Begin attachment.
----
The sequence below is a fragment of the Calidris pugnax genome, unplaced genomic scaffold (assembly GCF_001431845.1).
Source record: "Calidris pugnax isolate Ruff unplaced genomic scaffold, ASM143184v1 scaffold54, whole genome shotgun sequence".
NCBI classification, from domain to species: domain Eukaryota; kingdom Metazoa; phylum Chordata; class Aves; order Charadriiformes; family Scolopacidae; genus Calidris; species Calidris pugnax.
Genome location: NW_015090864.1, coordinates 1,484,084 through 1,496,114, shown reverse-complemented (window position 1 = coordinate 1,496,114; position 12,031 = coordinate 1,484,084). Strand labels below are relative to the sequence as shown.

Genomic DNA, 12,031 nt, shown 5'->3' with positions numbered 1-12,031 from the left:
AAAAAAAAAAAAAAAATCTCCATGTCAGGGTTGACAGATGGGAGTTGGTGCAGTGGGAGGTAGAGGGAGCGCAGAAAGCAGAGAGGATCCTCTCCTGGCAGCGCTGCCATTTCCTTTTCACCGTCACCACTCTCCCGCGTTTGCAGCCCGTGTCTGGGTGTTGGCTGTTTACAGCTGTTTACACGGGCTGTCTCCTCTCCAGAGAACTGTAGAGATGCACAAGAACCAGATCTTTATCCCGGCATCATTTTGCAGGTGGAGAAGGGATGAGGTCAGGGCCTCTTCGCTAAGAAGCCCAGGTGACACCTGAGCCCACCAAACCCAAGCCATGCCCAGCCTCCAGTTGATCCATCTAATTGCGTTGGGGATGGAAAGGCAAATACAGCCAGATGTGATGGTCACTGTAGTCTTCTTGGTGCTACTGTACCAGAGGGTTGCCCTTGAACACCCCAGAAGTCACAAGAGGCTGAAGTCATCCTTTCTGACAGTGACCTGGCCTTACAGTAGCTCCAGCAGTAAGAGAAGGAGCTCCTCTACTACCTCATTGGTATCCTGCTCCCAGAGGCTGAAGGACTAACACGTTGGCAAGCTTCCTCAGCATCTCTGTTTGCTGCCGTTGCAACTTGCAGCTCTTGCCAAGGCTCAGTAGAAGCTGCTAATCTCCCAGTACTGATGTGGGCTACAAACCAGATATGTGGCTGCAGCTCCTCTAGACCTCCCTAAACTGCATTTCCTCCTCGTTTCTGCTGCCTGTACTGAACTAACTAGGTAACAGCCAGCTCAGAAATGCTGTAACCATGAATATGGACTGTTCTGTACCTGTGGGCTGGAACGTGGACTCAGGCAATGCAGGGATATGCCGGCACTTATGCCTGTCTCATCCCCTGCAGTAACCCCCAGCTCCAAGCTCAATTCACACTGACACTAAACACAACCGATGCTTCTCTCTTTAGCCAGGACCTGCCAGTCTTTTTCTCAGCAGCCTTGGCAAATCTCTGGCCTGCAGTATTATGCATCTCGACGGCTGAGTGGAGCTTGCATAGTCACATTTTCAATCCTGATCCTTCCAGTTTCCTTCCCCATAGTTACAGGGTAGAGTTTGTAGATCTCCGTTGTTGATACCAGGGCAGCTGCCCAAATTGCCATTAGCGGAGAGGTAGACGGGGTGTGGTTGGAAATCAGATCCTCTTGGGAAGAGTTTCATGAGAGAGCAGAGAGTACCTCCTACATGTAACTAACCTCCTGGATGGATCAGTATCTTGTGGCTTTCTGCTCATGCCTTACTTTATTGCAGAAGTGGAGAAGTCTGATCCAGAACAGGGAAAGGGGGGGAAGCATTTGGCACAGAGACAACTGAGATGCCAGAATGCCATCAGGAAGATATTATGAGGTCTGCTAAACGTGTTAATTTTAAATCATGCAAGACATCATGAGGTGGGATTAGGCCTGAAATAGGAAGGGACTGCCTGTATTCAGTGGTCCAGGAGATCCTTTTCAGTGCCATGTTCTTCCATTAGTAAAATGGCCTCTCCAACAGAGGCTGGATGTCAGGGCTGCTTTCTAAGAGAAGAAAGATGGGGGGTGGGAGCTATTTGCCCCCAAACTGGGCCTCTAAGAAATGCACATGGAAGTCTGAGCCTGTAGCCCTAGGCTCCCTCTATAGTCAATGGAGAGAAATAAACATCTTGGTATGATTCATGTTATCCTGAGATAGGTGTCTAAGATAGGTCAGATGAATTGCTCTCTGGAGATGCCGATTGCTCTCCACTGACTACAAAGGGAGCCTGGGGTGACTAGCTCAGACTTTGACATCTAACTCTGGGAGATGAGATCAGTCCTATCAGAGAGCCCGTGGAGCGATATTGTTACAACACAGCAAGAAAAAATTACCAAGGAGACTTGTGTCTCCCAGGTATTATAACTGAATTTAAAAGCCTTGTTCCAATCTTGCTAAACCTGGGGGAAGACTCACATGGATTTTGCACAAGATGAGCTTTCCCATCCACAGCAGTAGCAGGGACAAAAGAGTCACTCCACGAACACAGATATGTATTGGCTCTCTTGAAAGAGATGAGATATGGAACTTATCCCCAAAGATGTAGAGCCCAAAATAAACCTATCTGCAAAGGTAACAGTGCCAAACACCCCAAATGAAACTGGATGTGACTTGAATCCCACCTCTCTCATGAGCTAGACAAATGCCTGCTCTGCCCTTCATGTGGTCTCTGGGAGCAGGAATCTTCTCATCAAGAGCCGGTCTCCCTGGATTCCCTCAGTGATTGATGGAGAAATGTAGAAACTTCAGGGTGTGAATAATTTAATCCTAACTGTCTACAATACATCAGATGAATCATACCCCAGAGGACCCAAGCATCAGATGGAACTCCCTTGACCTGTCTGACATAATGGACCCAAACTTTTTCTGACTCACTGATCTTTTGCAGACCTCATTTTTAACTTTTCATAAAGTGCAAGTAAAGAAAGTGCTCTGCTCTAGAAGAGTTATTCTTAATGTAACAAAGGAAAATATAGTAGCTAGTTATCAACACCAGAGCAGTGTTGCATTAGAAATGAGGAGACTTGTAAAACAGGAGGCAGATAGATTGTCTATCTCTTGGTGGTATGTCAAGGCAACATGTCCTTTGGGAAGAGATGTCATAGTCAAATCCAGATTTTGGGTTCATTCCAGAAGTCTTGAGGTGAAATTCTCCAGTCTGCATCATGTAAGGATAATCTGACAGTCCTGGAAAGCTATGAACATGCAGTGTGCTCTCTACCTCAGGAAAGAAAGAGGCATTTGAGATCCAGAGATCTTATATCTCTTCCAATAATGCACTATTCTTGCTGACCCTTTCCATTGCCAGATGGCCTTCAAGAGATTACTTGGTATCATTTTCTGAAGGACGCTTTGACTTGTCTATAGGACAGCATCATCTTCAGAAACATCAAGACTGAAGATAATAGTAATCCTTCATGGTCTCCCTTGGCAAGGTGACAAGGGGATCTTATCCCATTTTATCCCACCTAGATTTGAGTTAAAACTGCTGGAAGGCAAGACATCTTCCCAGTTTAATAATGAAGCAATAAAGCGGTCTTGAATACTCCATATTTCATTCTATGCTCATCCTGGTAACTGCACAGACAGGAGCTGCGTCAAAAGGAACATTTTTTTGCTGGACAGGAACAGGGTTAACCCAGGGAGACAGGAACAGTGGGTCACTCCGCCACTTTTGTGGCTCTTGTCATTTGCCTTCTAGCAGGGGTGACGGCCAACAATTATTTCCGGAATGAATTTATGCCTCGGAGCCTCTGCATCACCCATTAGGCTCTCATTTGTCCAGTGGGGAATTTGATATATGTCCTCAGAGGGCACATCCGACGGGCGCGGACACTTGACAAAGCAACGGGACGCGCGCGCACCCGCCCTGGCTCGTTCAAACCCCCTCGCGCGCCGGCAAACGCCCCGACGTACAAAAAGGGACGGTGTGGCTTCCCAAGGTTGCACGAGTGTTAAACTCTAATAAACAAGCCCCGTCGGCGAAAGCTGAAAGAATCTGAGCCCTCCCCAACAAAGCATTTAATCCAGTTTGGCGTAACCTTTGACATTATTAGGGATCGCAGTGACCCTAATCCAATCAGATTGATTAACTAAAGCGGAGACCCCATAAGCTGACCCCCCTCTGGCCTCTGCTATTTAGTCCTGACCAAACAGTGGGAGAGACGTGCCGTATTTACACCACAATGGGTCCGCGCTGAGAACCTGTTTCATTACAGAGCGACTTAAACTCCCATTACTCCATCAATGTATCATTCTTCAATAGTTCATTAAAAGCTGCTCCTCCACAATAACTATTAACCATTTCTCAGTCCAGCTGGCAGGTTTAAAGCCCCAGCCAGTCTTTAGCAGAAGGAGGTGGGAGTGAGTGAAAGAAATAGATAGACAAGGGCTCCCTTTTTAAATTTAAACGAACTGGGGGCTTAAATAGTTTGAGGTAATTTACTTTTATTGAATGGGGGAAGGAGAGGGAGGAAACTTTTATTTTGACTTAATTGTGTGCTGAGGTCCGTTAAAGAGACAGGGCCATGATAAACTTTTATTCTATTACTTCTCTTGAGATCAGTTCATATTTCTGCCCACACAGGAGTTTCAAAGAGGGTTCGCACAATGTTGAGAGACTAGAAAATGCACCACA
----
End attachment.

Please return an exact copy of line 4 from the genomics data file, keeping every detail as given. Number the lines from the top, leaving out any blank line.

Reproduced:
Genome location: NW_015090864.1, coordinates 1,484,084 through 1,496,114, shown reverse-complemented (window position 1 = coordinate 1,496,114; position 12,031 = coordinate 1,484,084). Strand labels below are relative to the sequence as shown.